Life is short, break the rules. Forgive quickly, kiss slowly. Love truly, laugh uncontrollably and never regret anything that makes you smile. - Samuel Longhorne Clemens (Mark Twain)

Monday, June 6, 2016

Wild West Rules - Dead Man's Hand - Great Escape Games

Boot Hill was published in 1975 and now we move a lot further forward to a more recent addition to my library of wild west rules, Dead Man's Hand. I was first introduced to Dead Man's Hand (DMH) by an announcement on the Lead Adventure Forum and picked it up as soon as it was available.

Dead Man's Hand
Great Escape Games, 2013 1st Edition 
In Print
A4, softcover, 44 pages 
Original Price £20 (includes the DMH card deck)

Movement: Dead Man's Hand uses a set movement rate so all "characters" move at the same rate. When a character takes its turn it can take three actions as part of its move but all three actions being taken must be stated first  before they are executed. There are also some extra actions that can be taken as part of movement like dramatically leaping over a fence.

Combat: Shooting is handled using a D20 and applying the appropriate modifiers for the shooter and his target. Hand to Hand combat is handled using a D10 and applying the appropriate modifiers.

Wounds: In some ways Dead Man's Hand is less "deadly" than other wild west rules. Characters are either missed, under fire, under fire with a nerve (morale) test, or out of action. Odds are that members of your posse are going to run away rather than be put out of action (which requires a 19+ on a D20). Under fire markers are accumulated but can be recovered as part of character's actions and they do have an affect on action's taken.

Weapon List: Very generic and very short. You are either armed with a pistol, a rifle, a repeater, or a shotgun. I'm not sure why there is a difference between a rifle and a repeater. I don't own either of the two available supplements so I don't know if the weapon list has been expanded or not.

Campaign rules: There are no "campaign" rules as such in the DMH rulebook. However, it uses the concept of scenes (like in a movie) to mimic what amounts to a small campaign.

Rules Bling: This is a heavy bling book for me for much in line with the current generation of miniature rule books. It is in the English A4 format with a stapled binding, to be expected with a short book, with a nice glossy cover. Interior pages are a heavy gloss paper and should hold up well to repeated reference. Despite the size it uses a single column format with pictures and artwork inserted. Its pretty straight forward in its presentation so you won't have any problems finding things and there is a table of contents if you are really desperate (no index though, its a little short for that). I find the layout a bit distracting at times and I consider the artwork to be on the poor side and the "thought bubbles" are a bit dark for my tastes. The pictures are excellent and the charts and tables work are easy to understand. There are quick reference "charts" on the inside front and back covers (not removable, I suggest you scan them.  There is also a page of markers that can be scanned or photocopied to use during a game.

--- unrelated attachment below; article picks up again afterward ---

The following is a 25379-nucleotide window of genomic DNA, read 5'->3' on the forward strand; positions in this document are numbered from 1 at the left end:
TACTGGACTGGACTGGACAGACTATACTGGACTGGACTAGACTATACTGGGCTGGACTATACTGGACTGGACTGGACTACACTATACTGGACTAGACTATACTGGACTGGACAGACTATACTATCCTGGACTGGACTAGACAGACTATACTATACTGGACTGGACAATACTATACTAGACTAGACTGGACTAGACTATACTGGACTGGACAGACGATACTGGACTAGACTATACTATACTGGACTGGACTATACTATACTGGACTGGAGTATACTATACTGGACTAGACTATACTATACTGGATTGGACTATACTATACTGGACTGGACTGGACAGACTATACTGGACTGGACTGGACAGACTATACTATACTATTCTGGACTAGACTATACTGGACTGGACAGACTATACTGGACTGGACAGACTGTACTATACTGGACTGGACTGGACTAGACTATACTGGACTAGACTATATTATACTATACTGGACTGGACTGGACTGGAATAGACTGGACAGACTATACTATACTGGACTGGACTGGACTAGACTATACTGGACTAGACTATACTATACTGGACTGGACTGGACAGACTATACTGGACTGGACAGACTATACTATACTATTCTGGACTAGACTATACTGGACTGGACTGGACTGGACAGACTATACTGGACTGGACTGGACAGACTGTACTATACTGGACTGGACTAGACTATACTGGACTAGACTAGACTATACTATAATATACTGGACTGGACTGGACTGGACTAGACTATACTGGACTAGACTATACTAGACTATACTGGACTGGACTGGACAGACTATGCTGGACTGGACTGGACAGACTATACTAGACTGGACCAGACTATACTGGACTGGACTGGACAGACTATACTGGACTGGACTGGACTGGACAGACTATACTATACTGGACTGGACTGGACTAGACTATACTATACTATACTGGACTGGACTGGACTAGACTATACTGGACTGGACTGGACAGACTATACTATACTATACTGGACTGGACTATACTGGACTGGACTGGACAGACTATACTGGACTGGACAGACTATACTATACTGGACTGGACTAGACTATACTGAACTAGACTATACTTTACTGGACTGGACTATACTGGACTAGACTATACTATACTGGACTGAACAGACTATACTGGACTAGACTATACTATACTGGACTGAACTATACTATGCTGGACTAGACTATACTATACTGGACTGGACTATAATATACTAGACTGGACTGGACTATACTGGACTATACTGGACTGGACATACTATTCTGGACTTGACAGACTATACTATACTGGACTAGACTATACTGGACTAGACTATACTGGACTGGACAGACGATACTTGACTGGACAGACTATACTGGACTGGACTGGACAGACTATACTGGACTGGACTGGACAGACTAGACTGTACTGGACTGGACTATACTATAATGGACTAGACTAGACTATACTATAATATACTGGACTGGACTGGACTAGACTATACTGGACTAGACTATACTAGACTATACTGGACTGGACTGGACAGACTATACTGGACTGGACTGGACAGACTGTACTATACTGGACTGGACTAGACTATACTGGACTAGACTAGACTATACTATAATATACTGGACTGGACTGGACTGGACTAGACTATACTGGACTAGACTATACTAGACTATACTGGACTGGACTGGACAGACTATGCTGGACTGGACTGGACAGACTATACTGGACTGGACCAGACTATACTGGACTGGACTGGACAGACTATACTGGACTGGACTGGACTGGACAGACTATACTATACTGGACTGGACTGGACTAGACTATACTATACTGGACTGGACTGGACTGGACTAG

There is a download section on the Great Escape Games webpage where you can download the charts, markers and a couple of other extras. So a nice rulebook. It appears to be a bit expensive when you consider its size but it does come with a set of DMH cards so you are ready to play at soon as it hits your door.

Unique: There are a number of wild west games that use playing card decks, but DMH adds a few twists to the concept. Cards are used to determine a couple of things:

1) Who goes when as part of the initiative. You get to turn the first card over in your deck and assign that to the character of your choice, then the rest of your characters are dealt a card. So you at least have a chance to make sure your best character (for that turn) gets a chance to take actions. 
2) You also get a hand of cards to use. Each card has a specific action that it can be used for or you can use it to trump a card used by your opponent if the numbers match (i.e. he plays a 5, you can trump it with your 5). Its a neat system and adds a lot of interest and drama to the game.

The Legend of Dead Man's Hand (includes a card deck)
Dead Man's Hand Down Under (includes a card deck)

My Thoughts: I enjoy this game and it has received a lot of positive press on some of the forums that I frequent. It does carry a big price tag for a small book, but you have to temper that with the fact that it comes with its own custom card deck as well. This is very much a "Hollywood" style game with an emphasis on the "scene" and dramatic action. While there will be plenty of gunfire and fights breaking out its definitely a less bloody game than other sets of western rules. Characters aren't killed out right they are just out of action or have run away and in true Hollywood form will be ready for their next scene on the table. Fast and Fun it has all the elements I want in a set of western rules except for the very, very generic weapon list, I would prefer something at least on par with the list in Boot Hill, there really is a difference between a single action and double action revolver. Now this list may have been expanded in one or both of the supplements which I don't own yet. I also need to figure where I stashed my DMH deck of cards! I'll update the pictures when I find them.

Save me from poor artwork!


  1. The Legends expansion adds campaigns.

    1. Nice to know! I'll definitely have to pick up that expansion then. Thanks!